"Have they not learned that they have gained nothing from these wars but the destruction of the countries they fought, which has had a destabilizing effect on the Middle East and other parts of the world?" Mr. Assad was quoted as saying in the newspaper.

And this....
An official from the North Atlantic Treaty Organization said NATO allies were closely monitoring developments in Syria and the wider region and "will keep the situation under constant review, as appropriate."

"It's important that the U.N. team should have access to the area to investigate these horrific reports, as any confirmed use of chemical weapons would be completely unacceptable and a clear breach of international law," the official said. The issue was one for the entire international community to address, the official said.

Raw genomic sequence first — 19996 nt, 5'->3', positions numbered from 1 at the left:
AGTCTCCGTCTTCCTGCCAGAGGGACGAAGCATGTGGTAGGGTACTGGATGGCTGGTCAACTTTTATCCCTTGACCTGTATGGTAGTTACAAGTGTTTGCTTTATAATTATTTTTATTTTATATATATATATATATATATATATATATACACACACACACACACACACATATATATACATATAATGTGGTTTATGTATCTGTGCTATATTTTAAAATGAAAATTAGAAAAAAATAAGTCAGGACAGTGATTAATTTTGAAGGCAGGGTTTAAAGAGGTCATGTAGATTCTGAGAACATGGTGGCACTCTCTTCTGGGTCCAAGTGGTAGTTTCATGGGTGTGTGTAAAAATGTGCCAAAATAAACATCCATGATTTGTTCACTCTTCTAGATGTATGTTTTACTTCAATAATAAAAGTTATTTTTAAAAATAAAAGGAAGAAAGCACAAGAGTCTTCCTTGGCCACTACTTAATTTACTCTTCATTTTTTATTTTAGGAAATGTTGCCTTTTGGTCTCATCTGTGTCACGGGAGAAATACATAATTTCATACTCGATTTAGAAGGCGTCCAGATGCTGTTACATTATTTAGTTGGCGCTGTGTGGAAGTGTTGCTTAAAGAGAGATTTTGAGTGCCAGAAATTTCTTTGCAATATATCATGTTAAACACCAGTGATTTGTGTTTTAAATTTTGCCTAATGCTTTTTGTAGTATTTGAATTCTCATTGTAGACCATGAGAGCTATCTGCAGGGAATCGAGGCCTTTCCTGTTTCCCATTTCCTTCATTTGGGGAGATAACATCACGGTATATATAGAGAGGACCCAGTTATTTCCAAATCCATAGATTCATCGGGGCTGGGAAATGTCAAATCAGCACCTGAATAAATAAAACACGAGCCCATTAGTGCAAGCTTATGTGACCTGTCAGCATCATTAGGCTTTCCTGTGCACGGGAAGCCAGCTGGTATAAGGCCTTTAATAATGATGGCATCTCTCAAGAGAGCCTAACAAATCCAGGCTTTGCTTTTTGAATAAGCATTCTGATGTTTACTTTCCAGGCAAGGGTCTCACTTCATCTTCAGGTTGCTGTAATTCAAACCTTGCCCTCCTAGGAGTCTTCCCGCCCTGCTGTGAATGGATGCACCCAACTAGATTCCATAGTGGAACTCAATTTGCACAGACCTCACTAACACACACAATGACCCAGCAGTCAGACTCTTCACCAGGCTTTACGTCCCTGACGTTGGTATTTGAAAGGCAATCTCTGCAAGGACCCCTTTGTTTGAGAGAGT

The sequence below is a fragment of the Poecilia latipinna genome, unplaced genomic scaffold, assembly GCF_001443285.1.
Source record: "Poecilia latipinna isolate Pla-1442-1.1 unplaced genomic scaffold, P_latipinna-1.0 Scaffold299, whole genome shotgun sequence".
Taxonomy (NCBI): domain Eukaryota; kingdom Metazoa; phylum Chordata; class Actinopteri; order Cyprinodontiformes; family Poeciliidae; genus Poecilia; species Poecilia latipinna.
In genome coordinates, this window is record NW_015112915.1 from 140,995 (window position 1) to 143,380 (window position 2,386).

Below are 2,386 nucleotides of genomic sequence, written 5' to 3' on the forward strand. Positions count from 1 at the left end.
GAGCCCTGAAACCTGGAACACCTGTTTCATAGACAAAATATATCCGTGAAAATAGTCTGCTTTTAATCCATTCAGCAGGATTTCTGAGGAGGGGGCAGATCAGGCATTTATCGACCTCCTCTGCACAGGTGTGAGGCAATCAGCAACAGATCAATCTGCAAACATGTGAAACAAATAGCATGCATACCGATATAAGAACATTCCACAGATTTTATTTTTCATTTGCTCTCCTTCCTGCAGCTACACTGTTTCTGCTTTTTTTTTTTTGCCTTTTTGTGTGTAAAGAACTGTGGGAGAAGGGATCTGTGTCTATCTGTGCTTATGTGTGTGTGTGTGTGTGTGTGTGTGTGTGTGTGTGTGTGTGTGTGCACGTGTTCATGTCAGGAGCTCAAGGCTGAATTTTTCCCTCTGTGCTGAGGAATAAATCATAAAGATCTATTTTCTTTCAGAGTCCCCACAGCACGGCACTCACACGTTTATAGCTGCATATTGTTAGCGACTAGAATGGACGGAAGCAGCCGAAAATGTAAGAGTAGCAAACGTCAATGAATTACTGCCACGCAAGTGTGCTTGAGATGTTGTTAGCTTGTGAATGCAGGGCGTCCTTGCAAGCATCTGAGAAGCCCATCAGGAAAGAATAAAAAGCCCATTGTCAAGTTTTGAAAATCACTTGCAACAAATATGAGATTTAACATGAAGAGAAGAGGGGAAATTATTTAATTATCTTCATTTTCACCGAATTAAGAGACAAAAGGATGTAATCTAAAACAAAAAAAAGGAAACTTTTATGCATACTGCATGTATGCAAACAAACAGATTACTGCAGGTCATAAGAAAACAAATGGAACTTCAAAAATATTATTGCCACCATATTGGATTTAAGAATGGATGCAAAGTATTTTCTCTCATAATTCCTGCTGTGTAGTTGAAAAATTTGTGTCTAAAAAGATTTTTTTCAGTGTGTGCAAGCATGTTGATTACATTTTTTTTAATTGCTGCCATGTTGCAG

The European Union's top diplomat, Catherine Ashton, said the situation in Syria must be solved through a political process. If the U.N. inspectors determine there was a chemical-weapons attack, they first have to report back to the U.N. Security Council, she said Monday in Tallinn at a joint news conference with Estonia's foreign minister. —Joe Lauria, Adam Entous and Mohammad Nour Alakraa contributed to this article.


Write to Maria Abi-Habib at and Sam Dagher at